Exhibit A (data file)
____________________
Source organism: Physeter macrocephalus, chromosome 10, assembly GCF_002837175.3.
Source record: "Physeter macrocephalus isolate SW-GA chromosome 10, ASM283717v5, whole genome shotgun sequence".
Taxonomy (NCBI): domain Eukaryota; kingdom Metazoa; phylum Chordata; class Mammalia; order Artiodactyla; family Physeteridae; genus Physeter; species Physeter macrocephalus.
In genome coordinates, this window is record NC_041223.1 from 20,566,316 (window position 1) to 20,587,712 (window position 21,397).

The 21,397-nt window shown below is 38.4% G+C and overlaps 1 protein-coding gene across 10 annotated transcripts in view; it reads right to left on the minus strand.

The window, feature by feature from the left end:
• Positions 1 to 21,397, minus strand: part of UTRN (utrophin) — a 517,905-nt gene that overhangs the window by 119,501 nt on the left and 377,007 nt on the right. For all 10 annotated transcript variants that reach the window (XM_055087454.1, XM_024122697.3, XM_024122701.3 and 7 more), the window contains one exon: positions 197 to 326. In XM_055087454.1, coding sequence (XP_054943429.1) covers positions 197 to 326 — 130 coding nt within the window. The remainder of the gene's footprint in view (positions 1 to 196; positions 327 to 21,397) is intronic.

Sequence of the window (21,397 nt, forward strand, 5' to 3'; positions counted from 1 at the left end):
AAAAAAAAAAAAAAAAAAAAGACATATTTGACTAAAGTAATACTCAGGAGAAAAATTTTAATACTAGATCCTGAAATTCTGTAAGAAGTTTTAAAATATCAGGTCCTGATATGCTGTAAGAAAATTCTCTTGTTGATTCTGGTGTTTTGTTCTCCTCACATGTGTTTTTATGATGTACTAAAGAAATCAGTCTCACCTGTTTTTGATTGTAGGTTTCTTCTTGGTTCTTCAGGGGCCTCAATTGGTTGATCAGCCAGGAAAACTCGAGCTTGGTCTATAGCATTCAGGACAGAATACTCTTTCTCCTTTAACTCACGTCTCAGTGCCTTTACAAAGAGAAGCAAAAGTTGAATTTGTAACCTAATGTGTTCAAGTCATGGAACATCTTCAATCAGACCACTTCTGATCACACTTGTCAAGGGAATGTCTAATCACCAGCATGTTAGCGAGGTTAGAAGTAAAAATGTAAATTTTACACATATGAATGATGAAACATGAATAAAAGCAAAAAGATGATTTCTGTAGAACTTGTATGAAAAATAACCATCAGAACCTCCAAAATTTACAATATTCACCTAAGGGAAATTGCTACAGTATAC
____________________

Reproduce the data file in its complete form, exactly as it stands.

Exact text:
Source organism: Physeter macrocephalus, chromosome 10, assembly GCF_002837175.3.
Source record: "Physeter macrocephalus isolate SW-GA chromosome 10, ASM283717v5, whole genome shotgun sequence".
Taxonomy (NCBI): domain Eukaryota; kingdom Metazoa; phylum Chordata; class Mammalia; order Artiodactyla; family Physeteridae; genus Physeter; species Physeter macrocephalus.
In genome coordinates, this window is record NC_041223.1 from 20,566,316 (window position 1) to 20,587,712 (window position 21,397).

The 21,397-nt window shown below is 38.4% G+C and overlaps 1 protein-coding gene across 10 annotated transcripts in view; it reads right to left on the minus strand.

The window, feature by feature from the left end:
• Positions 1 to 21,397, minus strand: part of UTRN (utrophin) — a 517,905-nt gene that overhangs the window by 119,501 nt on the left and 377,007 nt on the right. For all 10 annotated transcript variants that reach the window (XM_055087454.1, XM_024122697.3, XM_024122701.3 and 7 more), the window contains one exon: positions 197 to 326. In XM_055087454.1, coding sequence (XP_054943429.1) covers positions 197 to 326 — 130 coding nt within the window. The remainder of the gene's footprint in view (positions 1 to 196; positions 327 to 21,397) is intronic.

Sequence of the window (21,397 nt, forward strand, 5' to 3'; positions counted from 1 at the left end):
AAAAAAAAAAAAAAAAAAAAGACATATTTGACTAAAGTAATACTCAGGAGAAAAATTTTAATACTAGATCCTGAAATTCTGTAAGAAGTTTTAAAATATCAGGTCCTGATATGCTGTAAGAAAATTCTCTTGTTGATTCTGGTGTTTTGTTCTCCTCACATGTGTTTTTATGATGTACTAAAGAAATCAGTCTCACCTGTTTTTGATTGTAGGTTTCTTCTTGGTTCTTCAGGGGCCTCAATTGGTTGATCAGCCAGGAAAACTCGAGCTTGGTCTATAGCATTCAGGACAGAATACTCTTTCTCCTTTAACTCACGTCTCAGTGCCTTTACAAAGAGAAGCAAAAGTTGAATTTGTAACCTAATGTGTTCAAGTCATGGAACATCTTCAATCAGACCACTTCTGATCACACTTGTCAAGGGAATGTCTAATCACCAGCATGTTAGCGAGGTTAGAAGTAAAAATGTAAATTTTACACATATGAATGATGAAACATGAATAAAAGCAAAAAGATGATTTCTGTAGAACTTGTATGAAAAATAACCATCAGAACCTCCAAAATTTACAATATTCACCTAAGGGAAATTGCTACAGTATAC